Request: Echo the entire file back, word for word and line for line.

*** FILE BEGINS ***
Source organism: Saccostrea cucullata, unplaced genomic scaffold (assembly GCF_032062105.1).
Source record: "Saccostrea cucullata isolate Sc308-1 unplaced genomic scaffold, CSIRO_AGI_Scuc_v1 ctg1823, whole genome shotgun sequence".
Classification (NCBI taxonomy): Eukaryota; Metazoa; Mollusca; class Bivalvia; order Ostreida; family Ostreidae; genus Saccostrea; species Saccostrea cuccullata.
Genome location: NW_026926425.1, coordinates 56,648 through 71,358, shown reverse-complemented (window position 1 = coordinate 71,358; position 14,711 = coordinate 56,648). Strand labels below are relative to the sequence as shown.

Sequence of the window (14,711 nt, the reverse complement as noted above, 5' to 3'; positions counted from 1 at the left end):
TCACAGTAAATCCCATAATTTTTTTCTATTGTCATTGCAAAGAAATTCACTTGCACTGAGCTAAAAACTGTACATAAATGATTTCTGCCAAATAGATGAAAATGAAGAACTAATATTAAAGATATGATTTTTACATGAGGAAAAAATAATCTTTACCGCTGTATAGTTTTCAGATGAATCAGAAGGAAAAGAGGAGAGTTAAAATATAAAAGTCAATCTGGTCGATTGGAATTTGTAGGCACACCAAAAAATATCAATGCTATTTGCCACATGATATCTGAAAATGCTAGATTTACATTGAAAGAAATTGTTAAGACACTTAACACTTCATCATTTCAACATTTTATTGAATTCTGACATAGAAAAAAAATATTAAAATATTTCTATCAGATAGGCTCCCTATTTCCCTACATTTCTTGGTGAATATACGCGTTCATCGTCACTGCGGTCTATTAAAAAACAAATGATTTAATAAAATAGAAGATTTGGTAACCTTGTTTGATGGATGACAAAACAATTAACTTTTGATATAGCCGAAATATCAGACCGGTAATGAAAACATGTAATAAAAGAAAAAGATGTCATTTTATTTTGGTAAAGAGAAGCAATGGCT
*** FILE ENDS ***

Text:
Source organism: Saccostrea cucullata, unplaced genomic scaffold (assembly GCF_032062105.1).
Source record: "Saccostrea cucullata isolate Sc308-1 unplaced genomic scaffold, CSIRO_AGI_Scuc_v1 ctg1823, whole genome shotgun sequence".
Classification (NCBI taxonomy): Eukaryota; Metazoa; Mollusca; class Bivalvia; order Ostreida; family Ostreidae; genus Saccostrea; species Saccostrea cuccullata.
Genome location: NW_026926425.1, coordinates 56,648 through 71,358, shown reverse-complemented (window position 1 = coordinate 71,358; position 14,711 = coordinate 56,648). Strand labels below are relative to the sequence as shown.

Sequence of the window (14,711 nt, the reverse complement as noted above, 5' to 3'; positions counted from 1 at the left end):
TCACAGTAAATCCCATAATTTTTTTCTATTGTCATTGCAAAGAAATTCACTTGCACTGAGCTAAAAACTGTACATAAATGATTTCTGCCAAATAGATGAAAATGAAGAACTAATATTAAAGATATGATTTTTACATGAGGAAAAAATAATCTTTACCGCTGTATAGTTTTCAGATGAATCAGAAGGAAAAGAGGAGAGTTAAAATATAAAAGTCAATCTGGTCGATTGGAATTTGTAGGCACACCAAAAAATATCAATGCTATTTGCCACATGATATCTGAAAATGCTAGATTTACATTGAAAGAAATTGTTAAGACACTTAACACTTCATCATTTCAACATTTTATTGAATTCTGACATAGAAAAAAAATATTAAAATATTTCTATCAGATAGGCTCCCTATTTCCCTACATTTCTTGGTGAATATACGCGTTCATCGTCACTGCGGTCTATTAAAAAACAAATGATTTAATAAAATAGAAGATTTGGTAACCTTGTTTGATGGATGACAAAACAATTAACTTTTGATATAGCCGAAATATCAGACCGGTAATGAAAACATGTAATAAAAGAAAAAGATGTCATTTTATTTTGGTAAAGAGAAGCAATGGCT